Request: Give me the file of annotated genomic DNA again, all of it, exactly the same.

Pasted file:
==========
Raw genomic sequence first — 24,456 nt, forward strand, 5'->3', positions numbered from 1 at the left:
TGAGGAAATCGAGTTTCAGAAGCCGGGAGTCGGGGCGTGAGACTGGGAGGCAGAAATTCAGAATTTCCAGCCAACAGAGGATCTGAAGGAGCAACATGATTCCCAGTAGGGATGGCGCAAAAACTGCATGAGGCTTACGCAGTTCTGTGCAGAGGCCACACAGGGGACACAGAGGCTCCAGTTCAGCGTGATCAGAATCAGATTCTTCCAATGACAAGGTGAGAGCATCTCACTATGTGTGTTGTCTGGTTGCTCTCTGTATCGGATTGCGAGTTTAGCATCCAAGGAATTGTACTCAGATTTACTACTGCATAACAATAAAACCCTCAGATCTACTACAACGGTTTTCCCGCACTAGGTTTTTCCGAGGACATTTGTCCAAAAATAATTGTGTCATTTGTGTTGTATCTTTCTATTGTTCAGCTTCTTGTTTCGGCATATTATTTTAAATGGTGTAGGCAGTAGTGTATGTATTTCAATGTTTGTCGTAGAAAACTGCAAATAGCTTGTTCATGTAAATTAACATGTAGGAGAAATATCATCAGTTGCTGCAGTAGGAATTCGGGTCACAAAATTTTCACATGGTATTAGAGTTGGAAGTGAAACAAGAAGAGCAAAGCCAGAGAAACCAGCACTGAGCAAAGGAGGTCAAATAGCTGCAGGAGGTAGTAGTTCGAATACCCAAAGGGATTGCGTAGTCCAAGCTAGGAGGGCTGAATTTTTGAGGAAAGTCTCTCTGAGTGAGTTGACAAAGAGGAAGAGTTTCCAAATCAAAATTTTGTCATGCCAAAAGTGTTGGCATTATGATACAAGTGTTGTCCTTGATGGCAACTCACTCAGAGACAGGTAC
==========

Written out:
Raw genomic sequence first — 24,456 nt, forward strand, 5'->3', positions numbered from 1 at the left:
TGAGGAAATCGAGTTTCAGAAGCCGGGAGTCGGGGCGTGAGACTGGGAGGCAGAAATTCAGAATTTCCAGCCAACAGAGGATCTGAAGGAGCAACATGATTCCCAGTAGGGATGGCGCAAAAACTGCATGAGGCTTACGCAGTTCTGTGCAGAGGCCACACAGGGGACACAGAGGCTCCAGTTCAGCGTGATCAGAATCAGATTCTTCCAATGACAAGGTGAGAGCATCTCACTATGTGTGTTGTCTGGTTGCTCTCTGTATCGGATTGCGAGTTTAGCATCCAAGGAATTGTACTCAGATTTACTACTGCATAACAATAAAACCCTCAGATCTACTACAACGGTTTTCCCGCACTAGGTTTTTCCGAGGACATTTGTCCAAAAATAATTGTGTCATTTGTGTTGTATCTTTCTATTGTTCAGCTTCTTGTTTCGGCATATTATTTTAAATGGTGTAGGCAGTAGTGTATGTATTTCAATGTTTGTCGTAGAAAACTGCAAATAGCTTGTTCATGTAAATTAACATGTAGGAGAAATATCATCAGTTGCTGCAGTAGGAATTCGGGTCACAAAATTTTCACATGGTATTAGAGTTGGAAGTGAAACAAGAAGAGCAAAGCCAGAGAAACCAGCACTGAGCAAAGGAGGTCAAATAGCTGCAGGAGGTAGTAGTTCGAATACCCAAAGGGATTGCGTAGTCCAAGCTAGGAGGGCTGAATTTTTGAGGAAAGTCTCTCTGAGTGAGTTGACAAAGAGGAAGAGTTTCCAAATCAAAATTTTGTCATGCCAAAAGTGTTGGCATTATGATACAAGTGTTGTCCTTGATGGCAACTCACTCAGAGACAGGTAC